Date of Award

Spring 1-1-2013

Document Type


Degree Name

Master of Science (MS)


Computer Science

First Advisor

Randall C. O'Reilly

Second Advisor

Michael Mozer

Third Advisor

James Martin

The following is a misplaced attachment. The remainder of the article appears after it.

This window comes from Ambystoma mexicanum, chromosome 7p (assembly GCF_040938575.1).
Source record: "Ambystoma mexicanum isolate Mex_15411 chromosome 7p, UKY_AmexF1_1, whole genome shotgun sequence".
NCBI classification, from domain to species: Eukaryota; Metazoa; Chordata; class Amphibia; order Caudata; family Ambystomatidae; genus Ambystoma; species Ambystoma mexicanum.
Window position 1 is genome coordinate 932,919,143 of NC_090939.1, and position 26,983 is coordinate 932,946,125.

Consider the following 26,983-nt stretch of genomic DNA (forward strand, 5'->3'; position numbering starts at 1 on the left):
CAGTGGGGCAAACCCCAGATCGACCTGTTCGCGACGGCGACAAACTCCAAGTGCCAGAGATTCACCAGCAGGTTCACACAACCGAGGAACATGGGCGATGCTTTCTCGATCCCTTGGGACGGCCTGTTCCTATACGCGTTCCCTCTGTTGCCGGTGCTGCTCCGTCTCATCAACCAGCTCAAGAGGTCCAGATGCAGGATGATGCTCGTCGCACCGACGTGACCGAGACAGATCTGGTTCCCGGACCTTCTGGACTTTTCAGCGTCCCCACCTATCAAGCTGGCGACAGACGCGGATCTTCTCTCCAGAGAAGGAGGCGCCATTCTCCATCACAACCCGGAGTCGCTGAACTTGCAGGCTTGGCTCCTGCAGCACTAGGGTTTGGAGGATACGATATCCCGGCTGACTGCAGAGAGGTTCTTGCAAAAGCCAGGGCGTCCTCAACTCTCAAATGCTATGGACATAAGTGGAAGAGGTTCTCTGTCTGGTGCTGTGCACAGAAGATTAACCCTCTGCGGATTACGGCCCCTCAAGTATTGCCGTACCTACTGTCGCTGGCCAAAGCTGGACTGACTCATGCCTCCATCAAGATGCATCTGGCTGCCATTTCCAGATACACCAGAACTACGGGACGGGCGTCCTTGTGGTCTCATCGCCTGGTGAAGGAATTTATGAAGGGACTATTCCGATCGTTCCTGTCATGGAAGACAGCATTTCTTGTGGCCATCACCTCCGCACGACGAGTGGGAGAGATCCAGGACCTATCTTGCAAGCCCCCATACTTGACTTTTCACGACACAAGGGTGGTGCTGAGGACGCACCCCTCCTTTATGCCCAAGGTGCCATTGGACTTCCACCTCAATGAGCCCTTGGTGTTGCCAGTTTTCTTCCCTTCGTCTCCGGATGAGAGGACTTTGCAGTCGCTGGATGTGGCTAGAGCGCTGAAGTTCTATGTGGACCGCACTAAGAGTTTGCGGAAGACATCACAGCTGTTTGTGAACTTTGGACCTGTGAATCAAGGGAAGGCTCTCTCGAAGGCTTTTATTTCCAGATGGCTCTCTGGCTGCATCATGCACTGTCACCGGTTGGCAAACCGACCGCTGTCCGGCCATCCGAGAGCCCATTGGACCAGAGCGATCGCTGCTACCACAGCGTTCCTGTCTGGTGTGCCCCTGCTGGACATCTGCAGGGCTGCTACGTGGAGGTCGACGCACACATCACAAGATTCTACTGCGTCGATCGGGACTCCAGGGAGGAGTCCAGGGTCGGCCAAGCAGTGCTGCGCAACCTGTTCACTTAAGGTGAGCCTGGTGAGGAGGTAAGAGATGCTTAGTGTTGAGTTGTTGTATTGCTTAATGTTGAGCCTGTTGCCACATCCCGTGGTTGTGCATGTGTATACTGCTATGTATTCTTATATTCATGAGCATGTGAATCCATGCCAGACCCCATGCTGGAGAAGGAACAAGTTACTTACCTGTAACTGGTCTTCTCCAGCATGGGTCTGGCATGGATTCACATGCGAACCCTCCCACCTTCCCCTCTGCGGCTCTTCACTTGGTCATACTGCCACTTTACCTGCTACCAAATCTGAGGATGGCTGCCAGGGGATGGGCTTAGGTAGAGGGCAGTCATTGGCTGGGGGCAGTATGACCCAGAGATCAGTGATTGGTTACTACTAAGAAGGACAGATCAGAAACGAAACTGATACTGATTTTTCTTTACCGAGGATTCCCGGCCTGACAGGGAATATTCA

The prefrontal cortex (PFC) is considered as the brain's executive, with multiple functions and this executive role has been studied for a long time. The role of PFC, especially the medial prefrontal cortex (mPFC), also extends to resolving conflicts during a memory retrieval task. This has also been confirmed in imaging studies that show activations of PFC during a memory retrieval task. A recent study with rats has shown the significance of mPFC in memory retrieval task that involves selecting the right response from competing targets, which is, resolving the conflict among multiple similar choices to make a final decision. To demonstrate the conflict-resolving role of mPFC in a computational paradigm, we put forth a neural network based computational model of the hippocampus and the mPFC. The motivation is to build a model that represents the behavioral results from the experiment conducted by Peters et al., (2013). Our simulations compare the performance of the model when the mPFC is present and absent. Our results show that when the mPFC is absent, the ability to learn multiple conflicting items is impaired. We also investigate to see if the memories that are learnt in absence of mPFC pose any effects on acquisition of new conflicting memories. Results show that the memories encoded without the mPFC did not pose any interference to any new memories that are to be learnt with mPFC. Our results on the whole suggested that mPFC has a critical role in resolving interference in memory encoding and retrieval.

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